DEPUTY DIRECTOR-GENERAL ANGELA ELLARD
Ladies and gentlemen
I'm very pleased to be here with ILO DDG Martha Newton to introduce this webinar on Gender, Trade and Jobs in COVID times.
This webinar comes at an opportune moment. While the pandemic is far from over, we see the light at the end of the tunnel. Yet, much remains to be done.
ILO data shows the world has lost the equivalent of 137 million full-time jobs since late 2019, with low- and lower-middle-income countries hit particularly hard.
And while past recessions created larger employment losses for men than for women, this time it has been different. COVID-19 has had a disproportionately adverse effect on women's labour market outcomes. Women lost more than 64 million jobs in 2020, a 5% loss, compared to a 3.9% loss for men.
Many women work in sectors that require face-to-face communication and are not adaptable to telecommuting. That is one reason why they were hurt more by lockdowns and other health measures. In addition, many women have significant family responsibilities that have made it difficult to work during the pandemic. For all of these reasons, employment and income losses have been more severe for women than for men.
Our challenge is to make sure that the recovery compensates for this expansion of gender inequality. Trade can be an important tool in achieving our goals of decent jobs, and greener, more prosperous economies that offer equal opportunities to all, and in particular to young people and to women.
Our joint research with the World Bank shows that firms engaged in international trade employ more women, pay them better, and offer better working conditions. Trade has also been instrumental in providing women with job opportunities in the formal sector in developing countries, significantly reducing participation in the informal sector's more insecure working conditions.
But we have to do more. Our research shows that women face higher obstacles than men in accessing the global market and the economic opportunities created by trade. Consider that women have less access to trade finance, and many of the products that they buy face higher tariff barriers. It's clear that structural challenges in the global economy prevent women from reaping the benefits from trade.
The recovery offers an opportunity to address such structural challenges, and the WTO is committed to helping our Members make trade work for all.
So, how can the WTO help?
In the past 6 years, the WTO has grown from a gender-blind Organization into a gender-aware one. With the establishment of the Informal Working Group on Trade and Gender in 2020, and the new Declaration on Trade and Gender Equality, scheduled to be adopted at our 12th Ministerial Conference now scheduled for June, the WTO is on a path to become a gender-responsive Organization.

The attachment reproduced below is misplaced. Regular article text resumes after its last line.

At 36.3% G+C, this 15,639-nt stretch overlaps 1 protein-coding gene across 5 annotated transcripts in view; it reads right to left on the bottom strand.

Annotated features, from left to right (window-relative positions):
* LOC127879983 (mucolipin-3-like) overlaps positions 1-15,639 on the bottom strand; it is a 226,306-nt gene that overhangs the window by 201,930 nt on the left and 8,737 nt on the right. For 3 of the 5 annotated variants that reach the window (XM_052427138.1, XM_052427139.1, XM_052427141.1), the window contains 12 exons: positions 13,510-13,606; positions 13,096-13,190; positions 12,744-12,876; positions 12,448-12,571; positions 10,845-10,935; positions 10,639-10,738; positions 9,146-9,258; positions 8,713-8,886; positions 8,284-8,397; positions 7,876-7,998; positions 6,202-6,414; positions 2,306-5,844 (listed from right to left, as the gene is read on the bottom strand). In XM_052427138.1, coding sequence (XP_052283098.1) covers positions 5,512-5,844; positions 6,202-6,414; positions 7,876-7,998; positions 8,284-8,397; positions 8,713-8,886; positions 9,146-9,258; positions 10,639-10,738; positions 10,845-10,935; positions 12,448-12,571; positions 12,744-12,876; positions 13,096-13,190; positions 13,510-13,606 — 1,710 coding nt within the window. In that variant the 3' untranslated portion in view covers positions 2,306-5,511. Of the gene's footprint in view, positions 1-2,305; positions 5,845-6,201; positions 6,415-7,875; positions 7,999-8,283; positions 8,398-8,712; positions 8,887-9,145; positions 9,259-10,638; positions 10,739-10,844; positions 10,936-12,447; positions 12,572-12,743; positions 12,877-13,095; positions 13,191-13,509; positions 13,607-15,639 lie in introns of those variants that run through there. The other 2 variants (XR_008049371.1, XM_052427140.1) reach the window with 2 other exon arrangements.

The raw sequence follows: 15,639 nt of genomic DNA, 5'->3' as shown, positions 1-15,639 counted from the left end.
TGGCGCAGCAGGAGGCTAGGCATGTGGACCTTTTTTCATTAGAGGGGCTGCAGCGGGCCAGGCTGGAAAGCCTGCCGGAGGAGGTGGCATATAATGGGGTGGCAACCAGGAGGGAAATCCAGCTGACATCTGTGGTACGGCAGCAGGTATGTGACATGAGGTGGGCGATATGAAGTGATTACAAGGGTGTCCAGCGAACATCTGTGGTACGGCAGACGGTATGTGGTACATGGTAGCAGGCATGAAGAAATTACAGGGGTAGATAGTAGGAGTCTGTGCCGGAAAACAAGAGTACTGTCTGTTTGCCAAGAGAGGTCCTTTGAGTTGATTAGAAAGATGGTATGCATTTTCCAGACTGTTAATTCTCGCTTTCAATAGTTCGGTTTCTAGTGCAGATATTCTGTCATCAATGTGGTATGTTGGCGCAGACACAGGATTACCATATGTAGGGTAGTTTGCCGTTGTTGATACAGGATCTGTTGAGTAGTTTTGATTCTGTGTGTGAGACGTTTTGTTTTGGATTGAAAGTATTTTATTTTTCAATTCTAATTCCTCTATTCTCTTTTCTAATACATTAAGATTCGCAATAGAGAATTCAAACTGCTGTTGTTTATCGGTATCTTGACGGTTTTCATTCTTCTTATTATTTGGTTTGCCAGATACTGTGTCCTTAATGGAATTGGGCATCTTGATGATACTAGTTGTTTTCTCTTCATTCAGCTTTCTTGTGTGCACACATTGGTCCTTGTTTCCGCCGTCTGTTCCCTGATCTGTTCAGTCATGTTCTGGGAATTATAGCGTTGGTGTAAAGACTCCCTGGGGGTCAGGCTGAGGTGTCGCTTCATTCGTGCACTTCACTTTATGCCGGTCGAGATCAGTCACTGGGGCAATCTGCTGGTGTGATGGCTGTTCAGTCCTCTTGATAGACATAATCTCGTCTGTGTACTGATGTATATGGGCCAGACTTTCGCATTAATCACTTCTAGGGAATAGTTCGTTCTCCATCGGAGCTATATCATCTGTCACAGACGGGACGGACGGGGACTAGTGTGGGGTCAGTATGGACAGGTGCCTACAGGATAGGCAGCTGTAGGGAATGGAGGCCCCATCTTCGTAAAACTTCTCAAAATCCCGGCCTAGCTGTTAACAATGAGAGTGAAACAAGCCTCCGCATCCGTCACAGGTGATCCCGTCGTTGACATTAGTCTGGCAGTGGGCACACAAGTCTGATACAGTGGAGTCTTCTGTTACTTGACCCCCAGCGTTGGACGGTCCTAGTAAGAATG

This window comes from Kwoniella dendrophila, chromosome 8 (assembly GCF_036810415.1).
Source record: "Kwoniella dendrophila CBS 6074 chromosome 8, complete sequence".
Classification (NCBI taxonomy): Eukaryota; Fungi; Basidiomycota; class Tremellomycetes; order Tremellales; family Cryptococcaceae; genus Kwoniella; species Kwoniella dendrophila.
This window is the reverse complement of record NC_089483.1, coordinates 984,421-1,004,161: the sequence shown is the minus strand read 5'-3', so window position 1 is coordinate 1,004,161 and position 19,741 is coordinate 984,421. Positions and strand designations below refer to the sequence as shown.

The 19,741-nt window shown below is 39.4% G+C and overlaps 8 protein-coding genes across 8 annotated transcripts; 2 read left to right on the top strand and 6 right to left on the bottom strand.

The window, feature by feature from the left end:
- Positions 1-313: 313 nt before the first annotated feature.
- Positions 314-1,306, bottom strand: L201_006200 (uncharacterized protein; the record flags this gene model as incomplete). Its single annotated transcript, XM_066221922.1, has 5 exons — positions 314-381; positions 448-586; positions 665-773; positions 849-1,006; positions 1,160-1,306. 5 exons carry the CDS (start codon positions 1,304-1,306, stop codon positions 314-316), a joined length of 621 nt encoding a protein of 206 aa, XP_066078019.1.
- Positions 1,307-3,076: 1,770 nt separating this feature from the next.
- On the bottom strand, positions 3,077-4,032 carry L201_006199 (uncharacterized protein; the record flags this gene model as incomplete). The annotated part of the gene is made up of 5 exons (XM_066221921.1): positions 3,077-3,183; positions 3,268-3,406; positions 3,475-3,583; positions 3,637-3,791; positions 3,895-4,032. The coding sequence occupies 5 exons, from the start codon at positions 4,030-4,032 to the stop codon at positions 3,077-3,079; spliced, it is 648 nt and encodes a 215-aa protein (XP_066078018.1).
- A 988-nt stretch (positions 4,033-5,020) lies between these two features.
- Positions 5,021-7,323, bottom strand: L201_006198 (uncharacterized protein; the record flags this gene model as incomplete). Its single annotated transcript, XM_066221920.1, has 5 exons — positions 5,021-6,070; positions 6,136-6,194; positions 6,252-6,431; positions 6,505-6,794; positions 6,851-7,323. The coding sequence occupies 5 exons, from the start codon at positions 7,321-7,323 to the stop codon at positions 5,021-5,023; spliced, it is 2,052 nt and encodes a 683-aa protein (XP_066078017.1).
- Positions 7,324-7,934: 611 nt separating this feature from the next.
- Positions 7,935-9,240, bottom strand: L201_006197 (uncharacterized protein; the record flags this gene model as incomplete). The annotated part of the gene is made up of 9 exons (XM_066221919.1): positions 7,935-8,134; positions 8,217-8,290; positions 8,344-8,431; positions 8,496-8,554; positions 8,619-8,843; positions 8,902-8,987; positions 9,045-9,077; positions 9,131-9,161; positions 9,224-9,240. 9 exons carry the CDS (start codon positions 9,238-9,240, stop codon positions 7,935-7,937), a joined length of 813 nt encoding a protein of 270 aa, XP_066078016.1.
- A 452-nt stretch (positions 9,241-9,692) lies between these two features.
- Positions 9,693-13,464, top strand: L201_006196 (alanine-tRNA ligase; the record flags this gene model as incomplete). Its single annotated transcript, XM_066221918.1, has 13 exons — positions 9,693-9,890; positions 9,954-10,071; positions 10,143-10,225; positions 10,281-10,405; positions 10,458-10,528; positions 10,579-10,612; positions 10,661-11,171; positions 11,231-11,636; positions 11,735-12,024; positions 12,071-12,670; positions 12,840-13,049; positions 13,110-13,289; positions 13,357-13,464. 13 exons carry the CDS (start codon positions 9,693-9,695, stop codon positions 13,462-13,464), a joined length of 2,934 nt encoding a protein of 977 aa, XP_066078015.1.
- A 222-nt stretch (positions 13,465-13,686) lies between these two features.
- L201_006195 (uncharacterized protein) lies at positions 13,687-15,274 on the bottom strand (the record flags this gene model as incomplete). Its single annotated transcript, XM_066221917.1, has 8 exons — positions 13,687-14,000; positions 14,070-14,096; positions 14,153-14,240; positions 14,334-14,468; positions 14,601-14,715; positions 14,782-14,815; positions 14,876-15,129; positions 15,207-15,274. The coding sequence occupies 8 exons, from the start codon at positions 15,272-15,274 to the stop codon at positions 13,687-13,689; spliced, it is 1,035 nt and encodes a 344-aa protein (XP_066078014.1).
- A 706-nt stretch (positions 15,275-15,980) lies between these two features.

The establishment of the Informal Working Group on Trade and Gender was a turning point in the history of the WTO. Through the creation of this Group, more than 120 WTO members have firmly put the trade and gender issue on our agenda. The Group serves as a platform to strengthen efforts by our Members to increase women's participation in global trade.
For its part, the WTO Secretariat supports Members in their work on trade and gender. We've created a specialised unit dedicated to working on trade and gender. We've launched several initiatives such as the WTO Gender Research Hub, a network of 35 experts aiming to foster research on this topic and to support the work of our Members, particularly in designing gender-responsive trade policies.
The WTO Secretariat also supports our Members by offering training on trade and gender, collecting data, and providing tools to integrate gender in their policies. One such tool will be a soon-to-be-published comprehensive database detailing and categorising all the gender provisions included in all trade agreements.
And now the WTO is joining forces with the ILO to ensure that trade contributes to an inclusive recovery. At the ILO's Global Forum for a Human-Centered Recovery last week, our Director-General Okonjo-Iweala announced that the WTO is joining the Global Call to Action for a human-centred recovery and supports a global accelerator to create jobs and enhance social protection.
This joint webinar this afternoon is part of the same effort. The ILO and the WTO have already collaborated in the past on research concerning how to make trade more inclusive; on the effects of trade on informal jobs; and, more recently, on investing in skills for inclusive growth.
Today's webinar will bring together academics as well as experts from international organisations, including from the WTO and ILO, to discuss how the pandemic has affected employment, wages, and other decent work indicators and how trade can help make the recovery more inclusive.
It will help develop a common understanding of the gender dimensions of trade, and this is something that is incredibly important for us to work together on. I very much welcome the collaboration and it's very good to be here with my friend Martha. Thanks to all the panelists today and we hope that this is the beginning of very exciting work. Thank you.